See also: Changing Polar Landscapes, Environmental Migration, Heat Waves
The earth’s forests are one of its most valuable natural assets to fight climate change. As natural carbon ‘sinks’, the amount of carbon they consume through photosynthesis (converting CO2 to oxygen) plays a crucial role in regulating the earth’s temperature. Yet across the globe forests are under severe threat: both from other landforms such as encroaching grassland and deserts and from human intervention. Private enterprise and governments alike view forests as a resource to be developed and harvested; if this is undertaken without sustainable forestry management principles in place or respect for the rights of indigenous communities who live in these zones, then the impacts quickly escalate out of control. Deforestation accounts for a considerable percentage of greenhouse gas emissions globally; in order to curb these emissions levels the REDD programme (Reducing Emissions from Deforestation and Forest Degradation) agreed at the 2009 Copenhagen climate talks sets financial incentives on forest resources in order to encourage their long-term conservation and management.
See also: Biodiversity and Climate Change, Tipping Points.
Disasters can strike at any moment. While some regions are more prone to certain types of disasters than others (such as coastlines vulnerable to flooding or hurricanes, or settlements near volcanoes or fault lines), every region on earth is vulnerable to adverse environmental impacts of some form. As climate change is projected to increase the frequency of disasters in regions around the globe, it is important to know what kinds of disasters are likely to strike your area. While local and national governments play a key role both in preparing citizens in advance of disaster and responding adequately when disaster strikes, by far the best form of disaster management is not to wait for one to strike. Prior adaptation such as creating an emergency plan with family and community members, and having a disaster kit in the home, can minimise the risks that disasters pose.
See also: Heat Waves, Climate Change and Disease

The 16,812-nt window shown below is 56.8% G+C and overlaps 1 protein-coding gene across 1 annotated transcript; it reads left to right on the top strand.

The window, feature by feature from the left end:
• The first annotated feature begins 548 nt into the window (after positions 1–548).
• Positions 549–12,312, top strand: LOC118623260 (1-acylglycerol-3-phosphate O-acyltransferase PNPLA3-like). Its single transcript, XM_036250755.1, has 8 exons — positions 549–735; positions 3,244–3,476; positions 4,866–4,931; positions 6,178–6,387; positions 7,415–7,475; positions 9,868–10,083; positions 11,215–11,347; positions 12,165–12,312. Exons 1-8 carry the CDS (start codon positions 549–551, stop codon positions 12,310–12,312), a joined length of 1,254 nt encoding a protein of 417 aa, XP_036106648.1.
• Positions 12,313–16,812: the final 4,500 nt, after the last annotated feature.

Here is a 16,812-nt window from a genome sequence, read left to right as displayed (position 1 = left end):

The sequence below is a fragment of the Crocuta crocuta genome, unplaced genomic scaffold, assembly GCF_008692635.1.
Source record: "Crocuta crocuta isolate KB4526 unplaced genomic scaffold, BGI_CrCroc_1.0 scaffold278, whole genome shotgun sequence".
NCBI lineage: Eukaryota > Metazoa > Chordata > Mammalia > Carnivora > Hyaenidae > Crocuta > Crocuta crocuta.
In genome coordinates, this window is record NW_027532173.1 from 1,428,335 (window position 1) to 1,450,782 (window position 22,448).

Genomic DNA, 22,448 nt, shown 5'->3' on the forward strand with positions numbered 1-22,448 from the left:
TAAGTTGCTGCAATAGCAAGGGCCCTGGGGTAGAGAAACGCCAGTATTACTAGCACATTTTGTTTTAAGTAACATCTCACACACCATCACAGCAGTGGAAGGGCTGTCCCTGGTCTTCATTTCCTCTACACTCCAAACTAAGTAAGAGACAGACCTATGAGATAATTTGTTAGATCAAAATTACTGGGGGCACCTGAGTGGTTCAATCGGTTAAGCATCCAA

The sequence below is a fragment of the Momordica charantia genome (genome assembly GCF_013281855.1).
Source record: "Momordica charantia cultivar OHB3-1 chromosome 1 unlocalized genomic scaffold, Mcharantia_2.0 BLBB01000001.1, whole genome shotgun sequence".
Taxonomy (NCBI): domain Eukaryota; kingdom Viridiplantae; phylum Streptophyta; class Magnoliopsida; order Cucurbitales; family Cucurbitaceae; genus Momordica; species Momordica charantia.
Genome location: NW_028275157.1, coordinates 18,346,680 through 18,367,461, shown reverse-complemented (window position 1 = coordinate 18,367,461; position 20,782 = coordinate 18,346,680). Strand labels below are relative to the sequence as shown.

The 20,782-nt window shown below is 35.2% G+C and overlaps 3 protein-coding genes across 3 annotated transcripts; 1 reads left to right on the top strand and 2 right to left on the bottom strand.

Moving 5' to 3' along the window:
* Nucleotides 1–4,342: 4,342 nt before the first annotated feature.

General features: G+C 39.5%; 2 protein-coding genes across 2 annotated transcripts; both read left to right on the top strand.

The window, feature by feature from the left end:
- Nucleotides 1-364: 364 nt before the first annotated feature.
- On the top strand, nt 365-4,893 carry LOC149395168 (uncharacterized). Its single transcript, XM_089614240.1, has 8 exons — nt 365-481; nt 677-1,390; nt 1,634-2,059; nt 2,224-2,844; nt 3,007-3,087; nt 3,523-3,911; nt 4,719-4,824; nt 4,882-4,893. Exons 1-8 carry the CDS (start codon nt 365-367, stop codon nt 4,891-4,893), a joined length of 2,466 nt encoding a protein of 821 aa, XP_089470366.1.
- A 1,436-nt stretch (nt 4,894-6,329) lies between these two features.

One of the most immediate impacts of the rise of global surface temperatures has been the expansion of arid and semi-arid regions across the world, regions that cover about 40% of the earth’s surface. Desertification can be caused by a number of factors, including overgrazing, overexploitation of water resources, soil degradation, and normal variations in climate. While deserts can be tapped for sources of renewable energy (namely wind and solar), in 1977, the UN formally recognised that the expansion of deserts into other landforms has had a profound impact on the social, economic, environmental, and biological health of the affected regions, and established international protocols to better understand and combat this process. Growing and more swiftly-moving deserts threaten lives and livelihoods on nearly every continent, and have already resulted in the migration of local communities across and between regions. In extreme cases, such as in the shrinkage of Lake Chad (bordering Niger, Nigeria, Chad, and Cameroon), desertification has sparked both political and armed conflicts over the remaining resource.
See also: Environmental Migration, Climate Change and Conflict, Green Technologies
The idea of man-made, self-sustaining habitats has long appealed to scientists, designers, architects, and ecologists: visions of self-contained units whereby humans can live and work without any input from outside sources has been championed as an opportunity not only to better understand biological and ecological processes here on Earth, but to construct a workable, tested model of what the settlement of inhospitable environments might look like. In this way they are often seen as a retreat, or a safe haven from an outside disaster. They are common in fictional works, often found in undersea environments and in outer space: many works of literature, film, and even video games rely on visions of biospheres to construct their fictional worlds, and frequently use them as the stage on which other human dramas are played out.
See also: Biodiversity and Climate Change
The world’s population, currently 6.8 billion people, is increasing dramatically: the UN estimates that by late 2011 it will reach 7 billion people, and by 2050, it will surpass 9 billion, an exponential increase that poses numerous challenges for countries seeking to mitigate against potential climate-change related impacts (from increased resource use to potential migration). But it is too simple to equate more people with more CO2 in the atmosphere, or vice versa. Crucial imbalances remain between population, socioeconomic level, emissions levels, vulnerability, and the capacity to adapt to environmental change: per capita, Australia is a world leader in CO2 emissions (currently about 20 tonnes per person), but is only the 55th largest country by population. Yet India only emits about 2 tonnes of CO2 per capita, despite being the second-largest country by population. The 21st century will require innovative solutions — not just limits on carbon emissions or birth rates — to tackle these imbalances.
See also: Greening Cities, Environmental Refugees